The Historical Commission presents Dan Graham, Tuesday, April 19, 7:00 PM, at the Township Building.
Noted PA iron heritage historian Dan Graham will discuss the four periods of the Pennsylvania colonial iron industry from its founding to the end of the Revolutionary War. He will provide a special emphasis on how Northern Chester County’s three ironworks: Coventry, Reading and Warwick Furnace, fit in that development. Graham is an early Pennsylvania iron researcher and a Potts and Rutter family historian. He holds a B.S. from West Virginia University and an MPA from George Washington University. He is retired and lives in Montrose, Susquehanna County, Pennsylvania.
The Development of the Pennsylvania Colonial Iron Industry — 1716-1782
In 1715, Thomas Rutter (1660-1730), blacksmith, Baptist minister, and Pennsylvania Assemblyman, traveled up the Schuylkill River on the Manatawny Road and “on his own strength” built Pennsylvania’s first charcoal iron work. Called Rutter’s Bloomery and located near present-day Pottstown, it was making iron by 1716. Over the next sixty years, the Pennsylvania’s iron industry developed and grew, making it one of Pennsylvania’s strongest.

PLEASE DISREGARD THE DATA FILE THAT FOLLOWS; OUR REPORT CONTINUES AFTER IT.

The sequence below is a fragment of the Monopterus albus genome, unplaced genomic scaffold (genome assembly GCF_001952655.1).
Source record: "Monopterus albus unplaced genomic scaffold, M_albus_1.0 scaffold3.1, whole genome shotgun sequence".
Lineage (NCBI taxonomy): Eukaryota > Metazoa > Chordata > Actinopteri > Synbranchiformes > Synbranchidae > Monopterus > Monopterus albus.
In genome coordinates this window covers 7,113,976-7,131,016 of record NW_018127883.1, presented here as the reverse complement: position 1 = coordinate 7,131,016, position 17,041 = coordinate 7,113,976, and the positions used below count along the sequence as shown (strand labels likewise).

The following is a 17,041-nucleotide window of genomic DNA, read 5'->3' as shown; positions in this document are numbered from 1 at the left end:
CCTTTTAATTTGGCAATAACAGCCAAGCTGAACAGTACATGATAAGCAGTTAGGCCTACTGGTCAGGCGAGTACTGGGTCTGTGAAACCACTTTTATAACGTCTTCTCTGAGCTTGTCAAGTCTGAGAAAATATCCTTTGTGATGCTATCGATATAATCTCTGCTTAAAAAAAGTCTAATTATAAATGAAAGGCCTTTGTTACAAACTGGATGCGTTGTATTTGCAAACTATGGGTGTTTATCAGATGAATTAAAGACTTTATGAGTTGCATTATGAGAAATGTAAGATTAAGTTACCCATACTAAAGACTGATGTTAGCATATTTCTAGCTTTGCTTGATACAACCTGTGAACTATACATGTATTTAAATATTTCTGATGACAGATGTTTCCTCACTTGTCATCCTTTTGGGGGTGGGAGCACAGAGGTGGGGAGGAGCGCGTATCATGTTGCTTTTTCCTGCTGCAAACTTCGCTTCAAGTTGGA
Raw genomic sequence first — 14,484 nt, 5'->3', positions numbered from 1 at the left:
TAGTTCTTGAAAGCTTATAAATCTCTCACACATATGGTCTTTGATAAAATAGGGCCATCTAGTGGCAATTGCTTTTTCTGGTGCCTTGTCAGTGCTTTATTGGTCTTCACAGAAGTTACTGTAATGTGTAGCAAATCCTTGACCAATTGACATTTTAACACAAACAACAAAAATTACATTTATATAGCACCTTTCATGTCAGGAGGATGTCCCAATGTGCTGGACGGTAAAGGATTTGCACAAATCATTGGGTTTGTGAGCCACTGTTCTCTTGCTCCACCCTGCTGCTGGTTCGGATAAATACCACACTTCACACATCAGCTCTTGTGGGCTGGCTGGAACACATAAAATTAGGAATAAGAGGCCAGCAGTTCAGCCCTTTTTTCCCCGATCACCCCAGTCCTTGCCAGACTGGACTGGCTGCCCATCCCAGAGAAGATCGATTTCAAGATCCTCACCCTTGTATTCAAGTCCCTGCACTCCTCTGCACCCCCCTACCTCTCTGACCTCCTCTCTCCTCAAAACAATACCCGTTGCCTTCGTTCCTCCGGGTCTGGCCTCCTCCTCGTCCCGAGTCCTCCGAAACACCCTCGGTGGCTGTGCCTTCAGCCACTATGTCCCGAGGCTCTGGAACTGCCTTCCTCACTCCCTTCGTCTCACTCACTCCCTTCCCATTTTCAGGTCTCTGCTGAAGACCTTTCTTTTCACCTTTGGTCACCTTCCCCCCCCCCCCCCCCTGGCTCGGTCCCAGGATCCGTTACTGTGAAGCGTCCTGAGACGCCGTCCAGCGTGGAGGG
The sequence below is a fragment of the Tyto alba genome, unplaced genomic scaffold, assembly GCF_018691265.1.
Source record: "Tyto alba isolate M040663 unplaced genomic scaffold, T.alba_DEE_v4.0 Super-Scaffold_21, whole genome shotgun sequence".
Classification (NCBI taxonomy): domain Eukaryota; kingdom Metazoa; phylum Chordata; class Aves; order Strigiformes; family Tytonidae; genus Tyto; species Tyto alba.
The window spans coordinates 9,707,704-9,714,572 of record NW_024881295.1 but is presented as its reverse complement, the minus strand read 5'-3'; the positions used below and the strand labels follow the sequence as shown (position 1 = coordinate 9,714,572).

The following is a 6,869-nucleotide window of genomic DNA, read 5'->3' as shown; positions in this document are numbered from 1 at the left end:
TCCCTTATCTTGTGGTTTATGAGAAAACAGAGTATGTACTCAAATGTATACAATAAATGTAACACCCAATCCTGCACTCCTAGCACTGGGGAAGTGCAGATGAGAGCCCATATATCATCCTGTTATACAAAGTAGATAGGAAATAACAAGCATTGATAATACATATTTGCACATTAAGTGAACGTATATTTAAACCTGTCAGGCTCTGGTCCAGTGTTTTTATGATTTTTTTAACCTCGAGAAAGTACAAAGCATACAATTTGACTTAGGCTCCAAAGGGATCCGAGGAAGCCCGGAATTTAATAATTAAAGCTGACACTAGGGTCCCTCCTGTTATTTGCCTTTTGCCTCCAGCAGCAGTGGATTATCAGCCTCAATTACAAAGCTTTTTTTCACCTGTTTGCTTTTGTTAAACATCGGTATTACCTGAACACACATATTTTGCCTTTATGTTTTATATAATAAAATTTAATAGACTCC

“Philada ye 5th of febury 1716/17” (1717), Jonathan Dickinson tells Jno. Askew about the building of the Rutter Forge: “This last Summer one Tho Rutter a Smith who Lives not farr from Jerman Town hath removed farther up in the Country & of his own Strength hath Sett upon making Iron.
“The inhabitants of the British Colonies having already erected several Furnaces and Forges for the making of Bar Iron…they will be induced to work up the said Iron themselves, to the great Decay and Prejudice of the Iron Trade in this Kingdom.” (Petition of the Merchants and Ironmongers to the House of Commons, 1736)